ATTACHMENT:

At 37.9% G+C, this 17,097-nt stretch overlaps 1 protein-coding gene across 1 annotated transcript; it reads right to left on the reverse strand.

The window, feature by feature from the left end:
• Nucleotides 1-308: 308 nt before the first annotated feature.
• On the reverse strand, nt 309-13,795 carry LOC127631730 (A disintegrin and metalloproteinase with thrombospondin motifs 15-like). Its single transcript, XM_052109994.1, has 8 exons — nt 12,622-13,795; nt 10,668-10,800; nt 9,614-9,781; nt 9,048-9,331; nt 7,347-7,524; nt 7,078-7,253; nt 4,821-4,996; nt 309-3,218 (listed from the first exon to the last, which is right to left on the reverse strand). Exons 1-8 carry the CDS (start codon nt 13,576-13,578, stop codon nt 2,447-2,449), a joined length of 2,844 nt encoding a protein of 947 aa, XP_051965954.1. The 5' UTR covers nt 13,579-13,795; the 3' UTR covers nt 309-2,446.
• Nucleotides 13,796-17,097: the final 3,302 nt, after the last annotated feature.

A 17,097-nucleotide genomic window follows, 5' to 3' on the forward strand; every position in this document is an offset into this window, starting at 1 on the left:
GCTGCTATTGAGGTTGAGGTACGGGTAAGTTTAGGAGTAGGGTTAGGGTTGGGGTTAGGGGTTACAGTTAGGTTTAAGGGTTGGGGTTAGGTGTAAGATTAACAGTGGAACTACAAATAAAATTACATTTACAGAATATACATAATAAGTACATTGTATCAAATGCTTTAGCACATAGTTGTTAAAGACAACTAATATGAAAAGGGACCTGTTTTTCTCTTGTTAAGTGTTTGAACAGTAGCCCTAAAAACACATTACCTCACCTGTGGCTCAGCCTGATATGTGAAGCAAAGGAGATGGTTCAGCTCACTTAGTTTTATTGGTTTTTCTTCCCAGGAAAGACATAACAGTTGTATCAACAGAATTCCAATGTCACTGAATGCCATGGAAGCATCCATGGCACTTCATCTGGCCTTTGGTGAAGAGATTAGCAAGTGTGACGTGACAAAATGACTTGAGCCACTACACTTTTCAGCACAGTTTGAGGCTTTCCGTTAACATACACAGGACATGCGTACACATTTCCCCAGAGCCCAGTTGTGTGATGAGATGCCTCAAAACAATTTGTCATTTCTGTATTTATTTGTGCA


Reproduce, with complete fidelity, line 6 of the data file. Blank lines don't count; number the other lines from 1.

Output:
A 17,097-nucleotide genomic window follows, 5' to 3' on the forward strand; every position in this document is an offset into this window, starting at 1 on the left: